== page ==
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Can Your State Really Impact Your Student Debt?

When you’re planning to go to college, it’s important that you do as much as you can to mitigate your student debt all the way throughout. It may surprise you to learn, but the state that you go to college in might actually affect the amount of student debt you end up with, so you might want to pay attention to that piece of information. How might it happen? With this state-by-state analysis of student debt, you’ll know what to pay attention to when it comes to your college state.

Average Debt

Of course, you’ll probably turn to this metric first. The average amount of debt for a graduate of a specific state does give you a pretty decent starting point. Although it isn’t a 100% accurate prediction, it can actually provide you with some localized information.

When you look at average debt, you’ll start to notice that the East coast — specifically New England — tends toward more student debt, while the West coast — specifically the Southwest — tends toward less. These are the five states with the highest average debt:

  • Connecticut with $38,510
  • Pennsylvania with $36,854
  • Rhode Island with $36,250
  • New Hampshire with $34,415
  • Delaware with $34,144

And here are the five with the lowest:

  • Utah with $18,383
  • New Mexico with $21,237
  • Nevada with $22,064
  • Wyoming with $22,524
  • California with $22,785

You’ll notice that all five of the highest states are in New England and all five of the lowest, except for Wyoming, are in the Southwest.

Individual Colleges

Of course, a general average doesn’t necessarily mean that you have to cancel out an entire state because of the potential debt load. An individual college actually help in reducing your debt or significantly increase it.

Take New York, for example. Its average of $30,931 places it on the higher end of the middle of the pack. But its lowest-average college, CUNY Lehman College, is the lowest overall at $4,410, and its highest, New York School of Interior Design, is highest overall at $65,401. That’s nearly $61,000 in debt that you could either take on or avoid depending on the school in a specific state.

Thankfully, this is a much more regionally diverse metric than that of individual colleges. You can find nine different colleges all across the United States with an average debt load under $10,000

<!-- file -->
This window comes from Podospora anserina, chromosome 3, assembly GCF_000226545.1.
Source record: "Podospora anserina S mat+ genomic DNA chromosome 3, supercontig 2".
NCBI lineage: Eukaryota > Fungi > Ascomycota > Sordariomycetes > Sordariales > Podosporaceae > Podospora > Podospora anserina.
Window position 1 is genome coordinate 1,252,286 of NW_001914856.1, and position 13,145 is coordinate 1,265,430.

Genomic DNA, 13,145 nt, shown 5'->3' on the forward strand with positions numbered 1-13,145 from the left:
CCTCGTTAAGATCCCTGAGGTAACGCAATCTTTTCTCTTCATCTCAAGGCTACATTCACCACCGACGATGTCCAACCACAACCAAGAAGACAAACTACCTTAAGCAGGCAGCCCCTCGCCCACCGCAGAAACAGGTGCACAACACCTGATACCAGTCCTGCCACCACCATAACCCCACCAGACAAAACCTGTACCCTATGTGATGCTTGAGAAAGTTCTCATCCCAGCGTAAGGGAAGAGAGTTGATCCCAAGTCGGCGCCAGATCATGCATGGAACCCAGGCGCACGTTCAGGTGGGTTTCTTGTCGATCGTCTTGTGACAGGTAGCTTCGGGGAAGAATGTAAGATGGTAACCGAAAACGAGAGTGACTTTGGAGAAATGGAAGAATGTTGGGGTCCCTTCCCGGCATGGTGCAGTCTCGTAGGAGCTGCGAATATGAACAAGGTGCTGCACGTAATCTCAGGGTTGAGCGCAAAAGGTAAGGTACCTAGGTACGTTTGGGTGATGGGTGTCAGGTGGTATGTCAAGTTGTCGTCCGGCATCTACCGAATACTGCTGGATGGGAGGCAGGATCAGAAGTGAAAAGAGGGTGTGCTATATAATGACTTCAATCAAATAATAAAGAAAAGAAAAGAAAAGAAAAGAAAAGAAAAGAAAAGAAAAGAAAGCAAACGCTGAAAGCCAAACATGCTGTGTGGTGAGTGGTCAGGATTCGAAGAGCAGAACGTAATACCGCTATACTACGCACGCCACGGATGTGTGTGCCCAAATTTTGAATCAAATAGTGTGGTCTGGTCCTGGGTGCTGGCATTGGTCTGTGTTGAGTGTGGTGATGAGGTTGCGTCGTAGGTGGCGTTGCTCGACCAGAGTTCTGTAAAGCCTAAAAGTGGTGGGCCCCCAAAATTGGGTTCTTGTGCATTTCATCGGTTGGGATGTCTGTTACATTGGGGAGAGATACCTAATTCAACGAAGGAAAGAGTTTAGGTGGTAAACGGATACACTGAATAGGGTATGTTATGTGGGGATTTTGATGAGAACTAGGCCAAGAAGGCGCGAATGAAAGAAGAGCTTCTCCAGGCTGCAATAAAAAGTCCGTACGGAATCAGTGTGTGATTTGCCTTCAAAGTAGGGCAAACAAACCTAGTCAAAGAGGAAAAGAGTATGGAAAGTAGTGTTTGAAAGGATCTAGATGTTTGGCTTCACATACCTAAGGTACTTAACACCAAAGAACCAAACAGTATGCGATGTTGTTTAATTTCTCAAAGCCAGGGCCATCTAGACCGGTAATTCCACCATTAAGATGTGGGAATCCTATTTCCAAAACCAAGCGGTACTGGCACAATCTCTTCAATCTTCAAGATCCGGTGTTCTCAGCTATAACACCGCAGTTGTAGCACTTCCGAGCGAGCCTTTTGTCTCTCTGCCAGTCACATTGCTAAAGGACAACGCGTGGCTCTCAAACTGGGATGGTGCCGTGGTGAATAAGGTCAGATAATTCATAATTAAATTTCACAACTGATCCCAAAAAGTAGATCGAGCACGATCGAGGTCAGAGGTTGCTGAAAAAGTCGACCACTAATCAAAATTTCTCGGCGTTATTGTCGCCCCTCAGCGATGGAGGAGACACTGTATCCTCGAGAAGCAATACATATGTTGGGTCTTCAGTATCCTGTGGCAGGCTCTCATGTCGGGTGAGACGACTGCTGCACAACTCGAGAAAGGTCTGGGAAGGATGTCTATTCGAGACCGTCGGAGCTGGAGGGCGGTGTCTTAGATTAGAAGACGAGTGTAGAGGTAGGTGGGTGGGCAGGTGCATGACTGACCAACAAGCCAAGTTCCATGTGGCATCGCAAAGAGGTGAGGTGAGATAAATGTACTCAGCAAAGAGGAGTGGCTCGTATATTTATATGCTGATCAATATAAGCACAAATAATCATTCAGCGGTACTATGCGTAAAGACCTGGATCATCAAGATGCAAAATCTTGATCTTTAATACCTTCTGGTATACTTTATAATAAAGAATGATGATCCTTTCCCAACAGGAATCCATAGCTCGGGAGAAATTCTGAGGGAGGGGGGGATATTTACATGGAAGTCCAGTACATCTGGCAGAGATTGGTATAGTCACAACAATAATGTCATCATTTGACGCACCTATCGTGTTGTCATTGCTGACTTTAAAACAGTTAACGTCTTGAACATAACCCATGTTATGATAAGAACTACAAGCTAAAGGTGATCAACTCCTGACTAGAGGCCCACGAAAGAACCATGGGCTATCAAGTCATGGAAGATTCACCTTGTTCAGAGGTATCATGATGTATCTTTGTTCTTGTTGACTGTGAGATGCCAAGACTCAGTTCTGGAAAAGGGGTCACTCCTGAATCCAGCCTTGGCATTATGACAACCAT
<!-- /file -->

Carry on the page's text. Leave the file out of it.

• CUNY Lehman College in New York at $4,410
  • Bethel College-North Newton in Kansas at $5,633
  • Central Connecticut State University at $5,831
  • University of the Incarnate Word in Texas at $6,271
  • The College of Idaho at $7,202
  • Pennsylvania College of Technology at $7,219
  • Florida Agricultural and Mechanical University at $7,454
  • Berea College in Kentucky at $7,468
  • Princeton University in New Jersey at $9,005

Percentage of Students With Debt

You can increase your chances of a low student debt burden after college if you find a state wherein a lower percentage of students graduate without debt. This can be due to a variety of things, but it often has to do with better state and local programs that help students with debt. That means even if you don’t get out completely debt-free, you can usually reduce your debt at least a little.

Most states, unfortunately, have a pretty high percentage, and none have a percentage under 30%. But despite that, there are eight states and one district that boast a debt percentage under 50%.

  • Utah with 38%
  • Washington, D.C. and Alaska with 46%
  • Wyoming with 47%
  • Louisiana with 48%
  • Nevada, Oklahoma, and Hawaii with 49%

Conclusion

If you’re worried about the amount of debt that you might graduate with, you might not want to make location your first consideration, but you should definitely consider it at least a little bit. If you’re stuck between two similar colleges in different states, for example, then it might be useful to think about the state you’re learning in.

Just remember that location also plays a part in debt delinquency. Though the Southwest has low average debt, it also includes many low-income ZIP codes, which result in a higher average debt delinquency. Focus on your financial wellness as much as your debt burden and you’ll be set for life.

About the author

Susan Paige

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